I was blown away by Jasmine's performance because it was SO much more than just a performance.  I could feel her connection to the hoop dance...The hoop dance is a dance of healing, connectedness, and prayer. Jasmine's dancing symbolizes our connection to others, and anyone that watches her can feel it. -Linsday Linton

Lindsay Linton is the project director, photographer, and podcast host of Women In Wyoming.

The goal of the Women In Wyoming project is to urge today and tomorrow's trailblazing, ambitious, and community-minded women and girls to step forward and fulfill their highest ambitions in life.

Over the last few years, this project has shared the stories of several Wyoming Women.

Linton uses her beautiful photography to capture the essence of Wyoming Women and then allows them to share their stories in their own words through podcasts.

Her most recently featured Wyoming Woman is Jasmine Pickner Bell, or Cunku Was’te Win’ meaning “Good Road Woman” in Dakota.

WomenInWyoming.com Lindsay Linton
WomenInWyoming.com Lindsay Linton

Bell has lived on the Wind River Reservation in Wyoming for over a decade with her husband (who she met at Frontier Days) and their children.

Bell's father is the renowned hoop dancer Dallas Chief Eagle, and he began training her at an early age. While the hoop dance traditionally allows only men to perform, her father saw Bells’s natural strength and bright spirit as a way to bring balance and unity back into the hoop dance.

After the tragic loss of her brother (who was also a hoop dancer) in a car accident, Bell decided to take what she had learned from her family and participate in the World Championship Hoop Dance Competition.

She was NOT the first female to compete in this event, but she WAS the first female to wear a traditional dress (rather than men's attire) while competing, and the first female to ever win the championship.

Bell went on to win her second title the following year, and due to her influence, many women now wear their traditional dresses to compete in the hoop dance.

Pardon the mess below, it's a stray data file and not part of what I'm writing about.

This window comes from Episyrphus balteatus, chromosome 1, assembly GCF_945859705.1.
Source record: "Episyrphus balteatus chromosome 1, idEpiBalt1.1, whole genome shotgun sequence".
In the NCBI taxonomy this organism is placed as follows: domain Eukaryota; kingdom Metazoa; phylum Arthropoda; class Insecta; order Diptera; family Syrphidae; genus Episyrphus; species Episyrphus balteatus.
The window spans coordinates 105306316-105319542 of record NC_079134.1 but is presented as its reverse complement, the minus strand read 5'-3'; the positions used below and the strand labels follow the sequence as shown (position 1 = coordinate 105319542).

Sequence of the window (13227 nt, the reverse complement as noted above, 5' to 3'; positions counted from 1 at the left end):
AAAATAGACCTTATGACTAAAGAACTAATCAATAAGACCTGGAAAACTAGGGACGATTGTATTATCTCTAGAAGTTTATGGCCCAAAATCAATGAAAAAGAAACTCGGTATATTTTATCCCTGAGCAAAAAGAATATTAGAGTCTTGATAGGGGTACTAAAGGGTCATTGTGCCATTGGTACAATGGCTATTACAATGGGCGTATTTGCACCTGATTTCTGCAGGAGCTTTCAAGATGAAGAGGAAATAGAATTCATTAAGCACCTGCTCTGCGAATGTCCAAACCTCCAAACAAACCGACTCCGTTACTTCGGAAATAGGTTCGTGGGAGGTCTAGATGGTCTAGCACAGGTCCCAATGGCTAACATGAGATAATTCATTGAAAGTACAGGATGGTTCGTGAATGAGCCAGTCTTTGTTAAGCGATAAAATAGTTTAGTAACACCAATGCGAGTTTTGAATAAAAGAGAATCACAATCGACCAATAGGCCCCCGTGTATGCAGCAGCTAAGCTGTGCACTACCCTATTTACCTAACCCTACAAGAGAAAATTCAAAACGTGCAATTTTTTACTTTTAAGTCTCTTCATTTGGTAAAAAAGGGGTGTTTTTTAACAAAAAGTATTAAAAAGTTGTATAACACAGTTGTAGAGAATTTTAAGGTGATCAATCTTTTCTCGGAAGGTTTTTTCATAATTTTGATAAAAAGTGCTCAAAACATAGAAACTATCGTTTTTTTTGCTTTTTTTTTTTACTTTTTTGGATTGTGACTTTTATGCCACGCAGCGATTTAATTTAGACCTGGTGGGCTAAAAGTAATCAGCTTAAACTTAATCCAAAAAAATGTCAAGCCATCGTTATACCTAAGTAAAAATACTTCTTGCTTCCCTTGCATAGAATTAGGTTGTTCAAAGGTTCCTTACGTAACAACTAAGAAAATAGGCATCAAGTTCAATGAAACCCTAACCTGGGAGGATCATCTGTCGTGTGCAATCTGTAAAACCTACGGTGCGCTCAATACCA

WomenInWyoming.com Lindsay Linton
WomenInWyoming.com Lindsay Linton

In her interview, Bell talks about the challenges of being a parent trying to pass on her values to her children.

She explained how she has seen the hoop dance allow her to connect both old and new in a beautifully captivating way that anyone watching can understand.

Bell shared that traveling across the nation educating others and sharing her message of hope, strength, and connection through her dancing has given her a new purpose.

I was particularly struck by how she has seen her dancing change over the years. As she has gone from a young teenager to a mother, her movement and designs within the hoop dance have shifted and transformed to match her new identity.

You can listen to the full podcast here, and follow this link to see more of Linton's photography and read more about Jasmine Pickner Bell.

Below is a short video showing Jasmine Pickner Bell dancing.

Stunning Pictures of the Wild Horses of Sand Wash Basin

The Sand Wash Basin HMA (Herd Management Area) is located in the northwest corner of Colorado, about 50 miles west of Craig, Colorado, and is home to over 800 wild horses. Scott Wilson is a Colorado photographer who was recently able to capture some amazing pictures of the herd.

Wyoming At The Turn Of The Century Through The Eyes Of Lora Webb Nichols

Nichols received her first camera in 1899 at the age of 16. Her earlier photographs are of her family and friends as well as self-portraits, and landscape pictures of the land surrounding the town of Encampment.

More From 104.7 KISS-FM